Parliament medical aid scheme drops KPMG

Parmed's decision based on 'risks associated with doing business with auditor after recent admission of improper conduct'

Parliament medical aid scheme drops KPMG

28 September 2017

Cape Town - Parliament on Wednesday confirmed that its medical aid scheme for MP’s had cut its ties with auditor KPMG.

“The Board of Parmed, under the chairpersonship of the Deputy Speaker of the National Assembly Lechesa Tsenoli, has unanimously taken a decision to end its contract with KPMG in a meeting held in Cape Town last week,” said Parliament in a media release.

Parmed is a medical aid scheme for MP’s in both the National Assembly and the National Council of Provinces. It is also used by members of Provincial Legislatures and judges.


Tsenoli said Parmed’s board made the decision after “considering the risks associated with doing business with KPMG after its recent admission of improper conduct that seriously tarnished the company’s reputation”.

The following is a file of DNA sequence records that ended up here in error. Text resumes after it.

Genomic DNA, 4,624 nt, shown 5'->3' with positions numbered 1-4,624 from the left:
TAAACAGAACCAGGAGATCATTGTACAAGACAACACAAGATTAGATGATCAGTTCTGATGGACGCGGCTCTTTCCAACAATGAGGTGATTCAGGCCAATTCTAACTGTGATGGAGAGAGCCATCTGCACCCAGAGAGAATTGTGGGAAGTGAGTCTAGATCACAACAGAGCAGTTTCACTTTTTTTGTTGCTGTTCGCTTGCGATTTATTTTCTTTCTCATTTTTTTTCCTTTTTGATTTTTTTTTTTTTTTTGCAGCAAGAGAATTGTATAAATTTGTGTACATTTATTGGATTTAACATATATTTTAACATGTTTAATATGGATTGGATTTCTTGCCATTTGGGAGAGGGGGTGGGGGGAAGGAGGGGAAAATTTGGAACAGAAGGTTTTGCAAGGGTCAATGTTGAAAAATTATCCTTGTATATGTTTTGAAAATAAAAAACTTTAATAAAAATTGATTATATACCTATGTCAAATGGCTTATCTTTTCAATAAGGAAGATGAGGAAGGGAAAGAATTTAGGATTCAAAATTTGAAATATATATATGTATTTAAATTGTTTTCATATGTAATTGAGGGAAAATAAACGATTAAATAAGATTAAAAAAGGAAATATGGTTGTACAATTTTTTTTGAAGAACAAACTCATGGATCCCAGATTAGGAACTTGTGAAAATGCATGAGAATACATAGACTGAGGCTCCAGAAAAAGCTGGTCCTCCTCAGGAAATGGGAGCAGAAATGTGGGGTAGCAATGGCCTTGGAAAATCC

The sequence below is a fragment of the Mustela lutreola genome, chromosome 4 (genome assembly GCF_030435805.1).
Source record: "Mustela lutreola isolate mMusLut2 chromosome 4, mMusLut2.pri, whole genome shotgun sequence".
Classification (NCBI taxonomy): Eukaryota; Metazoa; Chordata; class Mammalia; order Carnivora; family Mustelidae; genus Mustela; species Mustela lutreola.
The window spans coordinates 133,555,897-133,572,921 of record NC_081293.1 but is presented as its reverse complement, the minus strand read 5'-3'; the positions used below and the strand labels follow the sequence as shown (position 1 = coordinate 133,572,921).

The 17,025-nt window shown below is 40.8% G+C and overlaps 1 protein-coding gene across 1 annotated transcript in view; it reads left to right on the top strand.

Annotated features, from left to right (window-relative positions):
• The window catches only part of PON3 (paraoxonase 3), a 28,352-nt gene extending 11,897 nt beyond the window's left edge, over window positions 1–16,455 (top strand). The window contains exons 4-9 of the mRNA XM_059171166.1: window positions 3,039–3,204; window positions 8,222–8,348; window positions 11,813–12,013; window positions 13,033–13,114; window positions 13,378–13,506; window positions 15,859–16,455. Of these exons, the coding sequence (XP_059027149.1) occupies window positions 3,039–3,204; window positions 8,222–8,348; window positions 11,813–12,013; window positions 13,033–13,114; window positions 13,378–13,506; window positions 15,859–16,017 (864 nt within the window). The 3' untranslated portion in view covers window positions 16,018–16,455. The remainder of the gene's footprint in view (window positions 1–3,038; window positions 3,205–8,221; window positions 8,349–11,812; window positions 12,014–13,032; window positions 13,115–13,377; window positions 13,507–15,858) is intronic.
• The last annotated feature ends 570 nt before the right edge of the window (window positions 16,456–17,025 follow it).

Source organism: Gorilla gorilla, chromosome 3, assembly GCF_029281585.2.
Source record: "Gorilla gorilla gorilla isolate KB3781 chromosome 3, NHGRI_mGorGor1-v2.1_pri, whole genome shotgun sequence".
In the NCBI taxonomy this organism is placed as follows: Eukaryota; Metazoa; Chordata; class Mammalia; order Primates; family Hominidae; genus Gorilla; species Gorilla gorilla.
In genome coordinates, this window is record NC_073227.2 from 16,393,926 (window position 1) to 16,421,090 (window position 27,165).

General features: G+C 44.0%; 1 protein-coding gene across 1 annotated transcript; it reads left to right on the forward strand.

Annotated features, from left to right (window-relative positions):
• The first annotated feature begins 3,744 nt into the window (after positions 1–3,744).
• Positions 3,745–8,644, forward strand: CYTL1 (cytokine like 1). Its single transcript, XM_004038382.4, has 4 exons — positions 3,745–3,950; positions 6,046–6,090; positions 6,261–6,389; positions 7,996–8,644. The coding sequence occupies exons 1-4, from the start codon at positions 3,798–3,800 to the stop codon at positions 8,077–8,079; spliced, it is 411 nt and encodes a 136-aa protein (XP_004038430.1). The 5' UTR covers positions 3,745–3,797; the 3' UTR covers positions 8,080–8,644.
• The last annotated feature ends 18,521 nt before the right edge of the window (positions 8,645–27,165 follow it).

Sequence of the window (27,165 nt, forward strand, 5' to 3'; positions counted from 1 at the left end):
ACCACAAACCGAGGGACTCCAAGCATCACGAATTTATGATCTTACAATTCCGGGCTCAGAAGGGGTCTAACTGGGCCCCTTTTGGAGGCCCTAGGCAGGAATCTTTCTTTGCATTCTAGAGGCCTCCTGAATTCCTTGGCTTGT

The statement said that Parliament was in discussion around the “immediate termination” of another contract with KPMG, which was aimed at reviewing the effectiveness of the Parliamentary Service.

At least three companies cut their ties with KPMG this year over the fallout from years-long work it did auditing Gupta-owned businesses, and its role in authoring the controversial SA Revenue Service ‘rogue unit' report. KPMG withdrew the findings of the report on September 15, the same day its top SA leadership resigned.

Earlier on Wednesday former SARS group executive Johann van Loggerenberg  called on KPMG  to “immediately” withdraw the totality of its report, not just the conclusions and findings.

He described the report as “tardy, nonsensical and replete with errors”, adding that it omitted key evidence, was selective in what it reported and recorded opinions as facts.